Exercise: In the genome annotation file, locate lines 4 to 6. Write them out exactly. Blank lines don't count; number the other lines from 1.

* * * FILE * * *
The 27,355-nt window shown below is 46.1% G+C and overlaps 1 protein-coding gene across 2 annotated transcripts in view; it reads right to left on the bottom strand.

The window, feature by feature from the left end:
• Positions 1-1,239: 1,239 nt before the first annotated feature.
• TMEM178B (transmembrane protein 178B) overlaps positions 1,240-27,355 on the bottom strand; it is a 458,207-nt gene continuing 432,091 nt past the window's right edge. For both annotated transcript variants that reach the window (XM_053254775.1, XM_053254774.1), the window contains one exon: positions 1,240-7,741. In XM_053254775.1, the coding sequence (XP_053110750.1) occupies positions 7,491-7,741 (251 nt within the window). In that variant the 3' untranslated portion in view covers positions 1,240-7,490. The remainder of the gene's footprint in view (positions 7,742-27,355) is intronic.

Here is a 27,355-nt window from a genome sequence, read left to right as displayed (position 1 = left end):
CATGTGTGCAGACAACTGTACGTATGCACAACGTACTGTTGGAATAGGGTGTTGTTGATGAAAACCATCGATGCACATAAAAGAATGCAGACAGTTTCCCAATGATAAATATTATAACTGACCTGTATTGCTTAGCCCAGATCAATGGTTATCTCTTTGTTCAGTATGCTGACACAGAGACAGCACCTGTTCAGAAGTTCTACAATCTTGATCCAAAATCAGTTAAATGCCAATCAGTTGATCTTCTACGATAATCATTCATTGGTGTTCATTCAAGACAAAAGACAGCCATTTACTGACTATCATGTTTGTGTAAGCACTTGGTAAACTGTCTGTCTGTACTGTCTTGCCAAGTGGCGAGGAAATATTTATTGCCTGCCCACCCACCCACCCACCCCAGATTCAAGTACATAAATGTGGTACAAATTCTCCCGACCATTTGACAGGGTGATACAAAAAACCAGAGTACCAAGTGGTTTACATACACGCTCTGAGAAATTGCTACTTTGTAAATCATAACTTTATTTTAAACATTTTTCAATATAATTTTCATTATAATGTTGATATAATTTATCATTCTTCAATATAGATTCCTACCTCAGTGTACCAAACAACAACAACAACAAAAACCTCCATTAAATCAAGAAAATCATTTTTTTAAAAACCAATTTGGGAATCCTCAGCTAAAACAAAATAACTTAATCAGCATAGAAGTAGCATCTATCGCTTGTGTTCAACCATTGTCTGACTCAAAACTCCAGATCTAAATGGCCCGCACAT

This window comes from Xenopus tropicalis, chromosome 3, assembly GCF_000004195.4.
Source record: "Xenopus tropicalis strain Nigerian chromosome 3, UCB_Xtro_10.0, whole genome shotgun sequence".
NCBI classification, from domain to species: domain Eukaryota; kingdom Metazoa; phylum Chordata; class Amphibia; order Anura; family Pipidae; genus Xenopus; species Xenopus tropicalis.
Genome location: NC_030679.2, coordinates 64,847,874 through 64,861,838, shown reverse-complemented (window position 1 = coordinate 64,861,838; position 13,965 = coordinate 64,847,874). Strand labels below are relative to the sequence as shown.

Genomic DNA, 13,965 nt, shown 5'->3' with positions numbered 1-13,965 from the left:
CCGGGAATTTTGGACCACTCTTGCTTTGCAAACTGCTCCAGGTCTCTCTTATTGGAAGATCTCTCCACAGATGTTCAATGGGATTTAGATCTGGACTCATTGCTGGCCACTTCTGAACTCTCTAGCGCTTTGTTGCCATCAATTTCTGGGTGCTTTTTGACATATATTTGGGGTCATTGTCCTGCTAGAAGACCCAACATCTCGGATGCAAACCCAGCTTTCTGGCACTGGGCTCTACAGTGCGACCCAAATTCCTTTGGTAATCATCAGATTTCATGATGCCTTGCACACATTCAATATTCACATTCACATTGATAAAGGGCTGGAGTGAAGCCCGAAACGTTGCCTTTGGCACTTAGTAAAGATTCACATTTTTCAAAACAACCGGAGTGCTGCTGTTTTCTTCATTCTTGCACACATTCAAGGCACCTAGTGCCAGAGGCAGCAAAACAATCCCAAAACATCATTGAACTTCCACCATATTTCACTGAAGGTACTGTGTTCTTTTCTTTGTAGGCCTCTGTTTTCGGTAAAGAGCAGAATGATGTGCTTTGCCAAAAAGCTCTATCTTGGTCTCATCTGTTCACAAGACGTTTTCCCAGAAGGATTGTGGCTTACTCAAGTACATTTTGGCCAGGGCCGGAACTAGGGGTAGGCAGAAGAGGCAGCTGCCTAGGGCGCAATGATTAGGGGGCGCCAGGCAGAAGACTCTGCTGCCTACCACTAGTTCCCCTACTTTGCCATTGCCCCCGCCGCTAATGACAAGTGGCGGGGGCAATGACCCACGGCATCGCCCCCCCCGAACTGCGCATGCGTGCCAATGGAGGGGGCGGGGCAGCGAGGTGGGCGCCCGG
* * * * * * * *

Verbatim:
• TMEM178B (transmembrane protein 178B) overlaps positions 1,240-27,355 on the bottom strand; it is a 458,207-nt gene continuing 432,091 nt past the window's right edge. For both annotated transcript variants that reach the window (XM_053254775.1, XM_053254774.1), the window contains one exon: positions 1,240-7,741. In XM_053254775.1, the coding sequence (XP_053110750.1) occupies positions 7,491-7,741 (251 nt within the window). In that variant the 3' untranslated portion in view covers positions 1,240-7,490. The remainder of the gene's footprint in view (positions 7,742-27,355) is intronic.

Here is a 27,355-nt window from a genome sequence, read left to right as displayed (position 1 = left end):
CATGTGTGCAGACAACTGTACGTATGCACAACGTACTGTTGGAATAGGGTGTTGTTGATGAAAACCATCGATGCACATAAAAGAATGCAGACAGTTTCCCAATGATAAATATTATAACTGACCTGTATTGCTTAGCCCAGATCAATGGTTATCTCTTTGTTCAGTATGCTGACACAGAGACAGCACCTGTTCAGAAGTTCTACAATCTTGATCCAAAATCAGTTAAATGCCAATCAGTTGATCTTCTACGATAATCATTCATTGGTGTTCATTCAAGACAAAAGACAGCCATTTACTGACTATCATGTTTGTGTAAGCACTTGGTAAACTGTCTGTCTGTACTGTCTTGCCAAGTGGCGAGGAAATATTTATTGCCTGCCCACCCACCCACCCACCCCAGATTCAAGTACATAAATGTGGTACAAATTCTCCCGACCATTTGACAGGGTGATACAAAAAACCAGAGTACCAAGTGGTTTACATACACGCTCTGAGAAATTGCTACTTTGTAAATCATAACTTTATTTTAAACATTTTTCAATATAATTTTCATTATAATGTTGATATAATTTATCATTCTTCAATATAGATTCCTACCTCAGTGTACCAAACAACAACAACAACAAAAACCTCCATTAAATCAAGAAAATCATTTTTTTAAAAACCAATTTGGGAATCCTCAGCTAAAACAAAATAACTTAATCAGCATAGAAGTAGCATCTATCGCTTGTGTTCAACCATTGTCTGACTCAAAACTCCAGATCTAAATGGCCCGCACAT